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The political trajectory of Ségolène Royal suffered a little turbulence yesterday, as she managed to insult one of France's allies and inject herself into a long-standing point of contention in Canada. Campaigning for the French presidency, Royal demanded "sovereignty and liberty" for the French-speaking province of Quebec -- a demand met with a diplomatic MYOB from Prime Minister Steohen Harper:
Ségolène Royal was criticised yesterday for the latest in a string of diplomatic gaffes after she appeared to call for independence for Canada's mainly French-speaking Quebec province, provoking an unusually strong rebuke from the Canadian prime minister.
Ms Royal, the Socialist presidential candidate, has been accused of a series of blunders by supporters of her centre-right opponent Nicolas Sarkozy. Recently in Beijing, she praised the speed of the Chinese justice system, while avoiding the question of human rights. But yesterday she told reporters she supported "sovereignty and liberty" for Quebec. Her comments followed a meeting with the head of the minority Parti Québécois, which wants Quebec to secede from Canada.
Canada's prime minister Stephen Harper warned: "Experience teaches that it is highly inappropriate for a foreign leader to interfere in the democratic affairs of another country."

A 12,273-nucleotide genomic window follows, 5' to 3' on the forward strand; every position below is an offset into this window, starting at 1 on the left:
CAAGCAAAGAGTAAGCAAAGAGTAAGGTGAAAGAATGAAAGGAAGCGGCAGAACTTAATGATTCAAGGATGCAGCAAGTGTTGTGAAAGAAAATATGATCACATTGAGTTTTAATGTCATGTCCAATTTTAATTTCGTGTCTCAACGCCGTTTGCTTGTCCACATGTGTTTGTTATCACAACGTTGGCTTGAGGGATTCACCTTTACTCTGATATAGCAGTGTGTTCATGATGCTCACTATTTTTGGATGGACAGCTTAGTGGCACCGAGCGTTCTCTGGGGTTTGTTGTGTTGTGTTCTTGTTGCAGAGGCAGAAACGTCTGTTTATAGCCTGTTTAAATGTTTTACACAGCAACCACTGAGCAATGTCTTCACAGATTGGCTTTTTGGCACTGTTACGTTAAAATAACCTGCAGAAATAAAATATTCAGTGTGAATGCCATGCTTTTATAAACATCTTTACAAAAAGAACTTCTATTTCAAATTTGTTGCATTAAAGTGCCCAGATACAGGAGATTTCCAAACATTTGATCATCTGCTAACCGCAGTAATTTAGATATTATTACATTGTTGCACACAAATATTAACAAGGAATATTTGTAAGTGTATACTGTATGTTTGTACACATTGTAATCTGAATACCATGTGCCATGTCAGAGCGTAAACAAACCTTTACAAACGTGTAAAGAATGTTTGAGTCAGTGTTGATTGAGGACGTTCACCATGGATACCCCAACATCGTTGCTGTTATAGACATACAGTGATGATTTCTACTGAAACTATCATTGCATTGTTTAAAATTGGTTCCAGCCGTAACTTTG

Only a French Socialist could love the Chinese justice system for its speed, so it's easy to dismiss Royal as a nut. However, she has a strong chance to replace Jacques Chirac in the next elections, which would give her a world stage from which to toss flowers at Beijing for their haste in using their courts to jail dissidents.
And, apparently, she can use it to insult France's allies. The Quebec question has been a thorn in Canadian politics for many years, but majorities in Quebec have rejected secession when asked to vote on the proposition. Perhaps Royal believed that Canada allowed less freedom than China and didn't believe the results of the referenda; if so, it shows her unsuitability for high office despite her inexplicable popularity. Her excuse certainly indicated that -- she tried to back out of her demand by saying she just wanted "sovereignty and liberty" for Quebec's citizens as individuals, as if they didn't already have the same rights as all Canadians.
The people of France should be warned. Royal isn't just another flavor of wishy-washy Socialist, she's the kind of true believer who will threaten what liberty they have left. If she takes the time to praise China's government while scolding Canada for its lack of "freedom", she has a seriously deranged set of values.Sphere It View blog reactions
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